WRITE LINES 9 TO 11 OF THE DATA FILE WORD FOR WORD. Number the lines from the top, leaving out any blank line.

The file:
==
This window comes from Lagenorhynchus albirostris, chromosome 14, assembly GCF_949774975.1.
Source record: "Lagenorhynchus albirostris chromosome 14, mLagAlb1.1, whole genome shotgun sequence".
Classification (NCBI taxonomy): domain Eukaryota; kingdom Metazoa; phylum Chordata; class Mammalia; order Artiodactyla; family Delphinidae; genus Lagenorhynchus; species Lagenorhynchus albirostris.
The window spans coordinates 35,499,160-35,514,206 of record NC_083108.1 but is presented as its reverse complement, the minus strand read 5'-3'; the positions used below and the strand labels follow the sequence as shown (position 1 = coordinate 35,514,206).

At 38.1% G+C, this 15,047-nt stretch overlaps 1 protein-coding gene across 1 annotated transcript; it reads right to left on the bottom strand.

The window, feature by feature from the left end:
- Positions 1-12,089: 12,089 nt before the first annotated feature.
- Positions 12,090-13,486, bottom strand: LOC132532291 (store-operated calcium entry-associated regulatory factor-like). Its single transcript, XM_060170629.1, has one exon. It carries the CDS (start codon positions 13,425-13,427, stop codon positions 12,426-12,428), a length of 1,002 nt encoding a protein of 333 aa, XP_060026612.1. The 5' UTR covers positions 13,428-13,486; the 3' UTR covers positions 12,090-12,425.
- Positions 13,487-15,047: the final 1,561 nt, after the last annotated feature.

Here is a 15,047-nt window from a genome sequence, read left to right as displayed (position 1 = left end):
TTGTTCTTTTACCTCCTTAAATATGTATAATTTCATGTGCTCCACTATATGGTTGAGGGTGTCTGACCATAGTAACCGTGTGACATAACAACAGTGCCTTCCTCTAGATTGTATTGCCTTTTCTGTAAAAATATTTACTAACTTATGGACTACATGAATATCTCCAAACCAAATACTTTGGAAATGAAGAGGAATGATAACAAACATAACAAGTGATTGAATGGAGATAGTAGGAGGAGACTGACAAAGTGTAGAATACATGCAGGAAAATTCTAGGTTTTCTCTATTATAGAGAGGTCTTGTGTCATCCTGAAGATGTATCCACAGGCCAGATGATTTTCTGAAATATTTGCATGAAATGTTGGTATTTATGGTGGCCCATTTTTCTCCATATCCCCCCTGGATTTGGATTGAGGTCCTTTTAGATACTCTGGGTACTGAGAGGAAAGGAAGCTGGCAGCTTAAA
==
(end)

- Positions 13,487-15,047: the final 1,561 nt, after the last annotated feature.

Here is a 15,047-nt window from a genome sequence, read left to right as displayed (position 1 = left end):
TTGTTCTTTTACCTCCTTAAATATGTATAATTTCATGTGCTCCACTATATGGTTGAGGGTGTCTGACCATAGTAACCGTGTGACATAACAACAGTGCCTTCCTCTAGATTGTATTGCCTTTTCTGTAAAAATATTTACTAACTTATGGACTACATGAATATCTCCAAACCAAATACTTTGGAAATGAAGAGGAATGATAACAAACATAACAAGTGATTGAATGGAGATAGTAGGAGGAGACTGACAAAGTGTAGAATACATGCAGGAAAATTCTAGGTTTTCTCTATTATAGAGAGGTCTTGTGTCATCCTGAAGATGTATCCACAGGCCAGATGATTTTCTGAAATATTTGCATGAAATGTTGGTATTTATGGTGGCCCATTTTTCTCCATATCCCCCCTGGATTTGGATTGAGGTCCTTTTAGATACTCTGGGTACTGAGAGGAAAGGAAGCTGGCAGCTTAAA